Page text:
Police chief says anti-gay behavior by officers not tolerated, says such behavior by investigator is unlikely
DAVID TAFFET | Staff Writer
BALCH SPRINGS — Balch Springs Police Chief Ed Morris said an investigation into the death of a gay man in his city is ongoing. Answering charges of homophobia in his department lodged by the dead man’s family, Morris said that he doesn’t tolerate that sort of behavior in his officers.
The body of Rodney Johnson was found in his trailer in Balch Springs on Nov. 12.
Morris said that there was no sign of foul play in Johnson’s death but that his department is awaiting test results from the Dallas County medical examiner before proceeding with an investigation. Those results take about three months to return.
Johnson’s sister Duby Redburn said that the officer she spoke to snickered and said, “I don’t know what sort of lifestyle he led,” when describing what he found.
“He was very insensitive,” Redburn said of the detective’s behavior.
Morris made it clear he wouldn’t tolerate that sort of behavior from his officers.
“I don’t think any of my officers would make an anti-gay comment,” he said.
He said that if he thought that any officer was guilty of that sort of behavior, that officer would be in his office immediately and he would take care of it. But Morris said he would especially surprised if he heard it about the specific officer Redburn accused.
Johnson did not show up for work at his job as a security guard at a Bank of America branch on Thursday, Nov. 10. His supervisor became worried when she couldn’t reach him by phone, so she drove to his home. When he didn’t answer the door, she called police.
The supervisor and Johnson’s family have said police never responded to the call.
But Morris said department records indicate that Johnson’s supervisor’s call to police was logged at 2:41 p.m. on Nov. 11, and that a patrol car was dispatched to Johnson’s address at 2:49 p.m. He said that was reasonable response time for that sort of non-emergency “welfare check” call.
Police arrived at 3:03 p.m. at the location, Morris said.
The officer responding to the call reported that there was no odor coming from the trailer.
He asked neighbors about Johnson’s car that was parked in an odd position. Neighbors said it had been there for several days.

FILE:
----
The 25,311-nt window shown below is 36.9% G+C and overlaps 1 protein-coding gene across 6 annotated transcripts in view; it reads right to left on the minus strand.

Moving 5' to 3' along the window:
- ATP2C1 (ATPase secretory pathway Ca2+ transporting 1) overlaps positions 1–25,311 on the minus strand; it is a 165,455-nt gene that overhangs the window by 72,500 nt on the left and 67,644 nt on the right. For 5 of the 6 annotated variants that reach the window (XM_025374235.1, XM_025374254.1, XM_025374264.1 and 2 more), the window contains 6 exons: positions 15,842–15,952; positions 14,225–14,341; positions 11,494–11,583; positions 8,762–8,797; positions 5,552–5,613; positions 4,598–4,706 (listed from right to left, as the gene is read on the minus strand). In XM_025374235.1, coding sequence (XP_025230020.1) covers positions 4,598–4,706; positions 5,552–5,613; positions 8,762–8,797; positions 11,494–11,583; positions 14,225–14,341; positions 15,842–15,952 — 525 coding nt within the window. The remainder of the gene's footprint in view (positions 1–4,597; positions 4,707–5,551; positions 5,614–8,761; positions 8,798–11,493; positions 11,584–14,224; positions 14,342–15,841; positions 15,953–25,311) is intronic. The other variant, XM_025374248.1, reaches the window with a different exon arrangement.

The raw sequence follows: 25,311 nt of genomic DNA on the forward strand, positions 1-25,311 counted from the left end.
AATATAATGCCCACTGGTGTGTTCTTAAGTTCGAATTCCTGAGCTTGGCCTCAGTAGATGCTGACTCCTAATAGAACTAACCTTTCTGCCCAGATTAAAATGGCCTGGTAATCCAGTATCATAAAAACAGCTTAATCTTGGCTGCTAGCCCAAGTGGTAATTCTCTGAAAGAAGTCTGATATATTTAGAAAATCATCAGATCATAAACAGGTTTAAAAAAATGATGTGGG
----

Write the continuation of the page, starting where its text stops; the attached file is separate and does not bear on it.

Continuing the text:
Morris said they searched records to see if there were additional calls from the supervisor’s phone number but could not find any, although the supervisor said she had called both 911 and the department’s direct line phone number.
A police department spokesman initially told Dallas Voice there was no record of either call.
Johnson’s body was found the next day when his brother, Roger Johnson, got a call from Rodney’s boyfriend in Canada, worried that he hadn’t heard from him. Roger Johnson used his key to the trailer to enter, and found his brother lying on the floor, face down.
Roger Johnson had said his brother’s body was lying in a pool of blood.
The call record indicates police were dispatched in 30 seconds and arrived in minutes.
Morris said he didn’t recall seeing any blood on the floor in the police pictures taken before Johnson was transported by helicopter to the hospital. But he said the body showed signs of lividity, meaning the blood had settled to the lower part of the body, which indicated he had been lying on the floor for some time before he was found.
Other issues remain unresolved, such as an unauthorized attempt to access Johnson’s bank account the week after his death. But since the original article appeared in
Dallas Voice on Dec. 23, Redburn has been in touch with city officials and has been assured the case is still open.
Last year, Balch Springs had no homicides.
“The crime rate’s been down for the last few years,” Morris said. “We want to keep it that way.”
But he said that if there is an indication from the medical examiner that Johnson’s death was caused by anything other than natural causes, “We will actively investigate.”
This article appeared in the Dallas Voice print edition January 6, 2012.